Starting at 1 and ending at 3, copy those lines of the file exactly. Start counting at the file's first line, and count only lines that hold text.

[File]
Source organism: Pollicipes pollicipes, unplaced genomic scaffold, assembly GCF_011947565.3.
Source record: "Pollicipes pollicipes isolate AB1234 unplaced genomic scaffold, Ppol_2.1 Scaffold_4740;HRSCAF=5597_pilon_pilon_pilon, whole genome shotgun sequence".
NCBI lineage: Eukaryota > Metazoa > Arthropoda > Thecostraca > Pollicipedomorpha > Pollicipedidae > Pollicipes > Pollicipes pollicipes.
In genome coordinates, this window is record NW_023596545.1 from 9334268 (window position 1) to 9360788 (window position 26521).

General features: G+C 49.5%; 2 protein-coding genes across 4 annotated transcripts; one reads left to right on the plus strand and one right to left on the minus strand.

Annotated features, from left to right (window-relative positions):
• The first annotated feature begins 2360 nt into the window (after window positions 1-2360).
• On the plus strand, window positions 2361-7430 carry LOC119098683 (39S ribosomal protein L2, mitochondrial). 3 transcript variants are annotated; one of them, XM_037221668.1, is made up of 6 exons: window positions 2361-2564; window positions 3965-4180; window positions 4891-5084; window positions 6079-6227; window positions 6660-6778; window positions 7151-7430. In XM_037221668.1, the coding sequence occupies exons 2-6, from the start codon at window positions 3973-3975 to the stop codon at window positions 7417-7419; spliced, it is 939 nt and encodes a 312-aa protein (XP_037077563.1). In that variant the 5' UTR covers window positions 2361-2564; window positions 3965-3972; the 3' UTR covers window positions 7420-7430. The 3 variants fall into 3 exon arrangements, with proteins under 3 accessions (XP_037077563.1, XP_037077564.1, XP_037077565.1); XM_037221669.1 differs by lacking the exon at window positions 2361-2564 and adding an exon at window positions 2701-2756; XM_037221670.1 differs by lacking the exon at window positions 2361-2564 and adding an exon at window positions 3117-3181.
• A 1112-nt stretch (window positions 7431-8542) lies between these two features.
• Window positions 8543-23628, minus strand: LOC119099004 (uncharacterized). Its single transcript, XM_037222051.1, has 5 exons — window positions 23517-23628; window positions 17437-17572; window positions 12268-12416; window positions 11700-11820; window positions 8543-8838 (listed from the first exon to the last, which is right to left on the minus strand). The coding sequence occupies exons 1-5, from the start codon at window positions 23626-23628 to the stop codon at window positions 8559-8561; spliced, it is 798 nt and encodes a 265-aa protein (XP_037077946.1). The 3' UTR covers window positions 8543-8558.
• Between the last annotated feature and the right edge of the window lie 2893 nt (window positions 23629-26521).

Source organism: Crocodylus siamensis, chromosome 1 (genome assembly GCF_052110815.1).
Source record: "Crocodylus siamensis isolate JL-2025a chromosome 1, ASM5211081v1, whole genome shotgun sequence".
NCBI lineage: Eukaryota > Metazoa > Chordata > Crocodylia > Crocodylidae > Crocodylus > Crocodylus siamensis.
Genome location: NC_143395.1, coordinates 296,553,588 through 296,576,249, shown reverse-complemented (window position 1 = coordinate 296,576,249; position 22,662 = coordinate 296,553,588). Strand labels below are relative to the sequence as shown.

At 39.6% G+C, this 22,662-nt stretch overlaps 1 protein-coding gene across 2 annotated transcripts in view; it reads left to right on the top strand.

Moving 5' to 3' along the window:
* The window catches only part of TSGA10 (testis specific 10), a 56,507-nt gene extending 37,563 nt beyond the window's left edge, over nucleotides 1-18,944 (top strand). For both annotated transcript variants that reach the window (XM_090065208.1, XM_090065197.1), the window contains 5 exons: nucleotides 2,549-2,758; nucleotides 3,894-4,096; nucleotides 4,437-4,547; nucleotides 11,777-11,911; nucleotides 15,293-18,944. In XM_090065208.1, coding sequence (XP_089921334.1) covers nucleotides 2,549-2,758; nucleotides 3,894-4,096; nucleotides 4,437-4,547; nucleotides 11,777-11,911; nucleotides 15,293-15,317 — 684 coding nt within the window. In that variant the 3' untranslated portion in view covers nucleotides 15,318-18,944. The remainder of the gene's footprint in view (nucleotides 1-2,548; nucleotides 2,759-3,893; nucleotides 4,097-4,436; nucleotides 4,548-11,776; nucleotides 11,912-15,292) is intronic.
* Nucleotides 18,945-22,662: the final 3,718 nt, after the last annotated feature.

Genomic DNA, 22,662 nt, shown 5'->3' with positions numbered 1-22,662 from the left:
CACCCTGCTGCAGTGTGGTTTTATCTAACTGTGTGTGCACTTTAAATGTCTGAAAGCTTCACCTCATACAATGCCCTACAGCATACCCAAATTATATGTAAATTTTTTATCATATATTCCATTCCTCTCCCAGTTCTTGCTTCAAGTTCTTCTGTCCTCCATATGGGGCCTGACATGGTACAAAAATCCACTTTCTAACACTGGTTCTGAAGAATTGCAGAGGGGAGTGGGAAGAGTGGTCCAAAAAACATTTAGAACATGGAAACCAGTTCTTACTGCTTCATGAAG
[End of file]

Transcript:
Source organism: Pollicipes pollicipes, unplaced genomic scaffold, assembly GCF_011947565.3.
Source record: "Pollicipes pollicipes isolate AB1234 unplaced genomic scaffold, Ppol_2.1 Scaffold_4740;HRSCAF=5597_pilon_pilon_pilon, whole genome shotgun sequence".
NCBI lineage: Eukaryota > Metazoa > Arthropoda > Thecostraca > Pollicipedomorpha > Pollicipedidae > Pollicipes > Pollicipes pollicipes.